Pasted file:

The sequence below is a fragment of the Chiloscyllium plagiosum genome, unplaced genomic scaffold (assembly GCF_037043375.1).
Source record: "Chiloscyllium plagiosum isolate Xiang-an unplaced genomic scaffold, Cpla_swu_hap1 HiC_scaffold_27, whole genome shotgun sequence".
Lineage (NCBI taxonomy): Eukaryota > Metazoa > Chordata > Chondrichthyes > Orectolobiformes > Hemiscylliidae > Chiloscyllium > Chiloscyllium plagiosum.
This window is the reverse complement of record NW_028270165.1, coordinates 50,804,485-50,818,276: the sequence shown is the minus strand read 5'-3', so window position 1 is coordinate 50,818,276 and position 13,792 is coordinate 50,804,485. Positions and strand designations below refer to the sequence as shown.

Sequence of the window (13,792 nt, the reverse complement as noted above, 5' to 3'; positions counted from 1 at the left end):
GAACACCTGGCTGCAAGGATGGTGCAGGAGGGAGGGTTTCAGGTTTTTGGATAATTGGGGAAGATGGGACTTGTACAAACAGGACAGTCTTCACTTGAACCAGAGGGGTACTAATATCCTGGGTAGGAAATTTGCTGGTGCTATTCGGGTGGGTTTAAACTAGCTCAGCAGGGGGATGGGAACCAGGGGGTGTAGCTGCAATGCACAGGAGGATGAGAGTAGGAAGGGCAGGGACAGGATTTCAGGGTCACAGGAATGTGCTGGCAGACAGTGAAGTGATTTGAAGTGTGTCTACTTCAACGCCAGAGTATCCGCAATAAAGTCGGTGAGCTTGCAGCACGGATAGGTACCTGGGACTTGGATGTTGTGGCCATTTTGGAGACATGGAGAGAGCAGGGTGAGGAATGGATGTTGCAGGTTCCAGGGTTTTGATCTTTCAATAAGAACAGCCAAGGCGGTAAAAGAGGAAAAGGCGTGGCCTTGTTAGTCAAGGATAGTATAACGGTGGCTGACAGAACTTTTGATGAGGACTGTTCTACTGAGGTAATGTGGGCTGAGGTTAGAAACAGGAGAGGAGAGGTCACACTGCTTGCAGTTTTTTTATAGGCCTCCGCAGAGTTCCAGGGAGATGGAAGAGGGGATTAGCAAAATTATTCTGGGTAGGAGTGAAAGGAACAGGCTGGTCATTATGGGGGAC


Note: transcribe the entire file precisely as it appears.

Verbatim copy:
The sequence below is a fragment of the Chiloscyllium plagiosum genome, unplaced genomic scaffold (assembly GCF_037043375.1).
Source record: "Chiloscyllium plagiosum isolate Xiang-an unplaced genomic scaffold, Cpla_swu_hap1 HiC_scaffold_27, whole genome shotgun sequence".
Lineage (NCBI taxonomy): Eukaryota > Metazoa > Chordata > Chondrichthyes > Orectolobiformes > Hemiscylliidae > Chiloscyllium > Chiloscyllium plagiosum.
This window is the reverse complement of record NW_028270165.1, coordinates 50,804,485-50,818,276: the sequence shown is the minus strand read 5'-3', so window position 1 is coordinate 50,818,276 and position 13,792 is coordinate 50,804,485. Positions and strand designations below refer to the sequence as shown.

Sequence of the window (13,792 nt, the reverse complement as noted above, 5' to 3'; positions counted from 1 at the left end):
GAACACCTGGCTGCAAGGATGGTGCAGGAGGGAGGGTTTCAGGTTTTTGGATAATTGGGGAAGATGGGACTTGTACAAACAGGACAGTCTTCACTTGAACCAGAGGGGTACTAATATCCTGGGTAGGAAATTTGCTGGTGCTATTCGGGTGGGTTTAAACTAGCTCAGCAGGGGGATGGGAACCAGGGGGTGTAGCTGCAATGCACAGGAGGATGAGAGTAGGAAGGGCAGGGACAGGATTTCAGGGTCACAGGAATGTGCTGGCAGACAGTGAAGTGATTTGAAGTGTGTCTACTTCAACGCCAGAGTATCCGCAATAAAGTCGGTGAGCTTGCAGCACGGATAGGTACCTGGGACTTGGATGTTGTGGCCATTTTGGAGACATGGAGAGAGCAGGGTGAGGAATGGATGTTGCAGGTTCCAGGGTTTTGATCTTTCAATAAGAACAGCCAAGGCGGTAAAAGAGGAAAAGGCGTGGCCTTGTTAGTCAAGGATAGTATAACGGTGGCTGACAGAACTTTTGATGAGGACTGTTCTACTGAGGTAATGTGGGCTGAGGTTAGAAACAGGAGAGGAGAGGTCACACTGCTTGCAGTTTTTTTATAGGCCTCCGCAGAGTTCCAGGGAGATGGAAGAGGGGATTAGCAAAATTATTCTGGGTAGGAGTGAAAGGAACAGGCTGGTCATTATGGGGGAC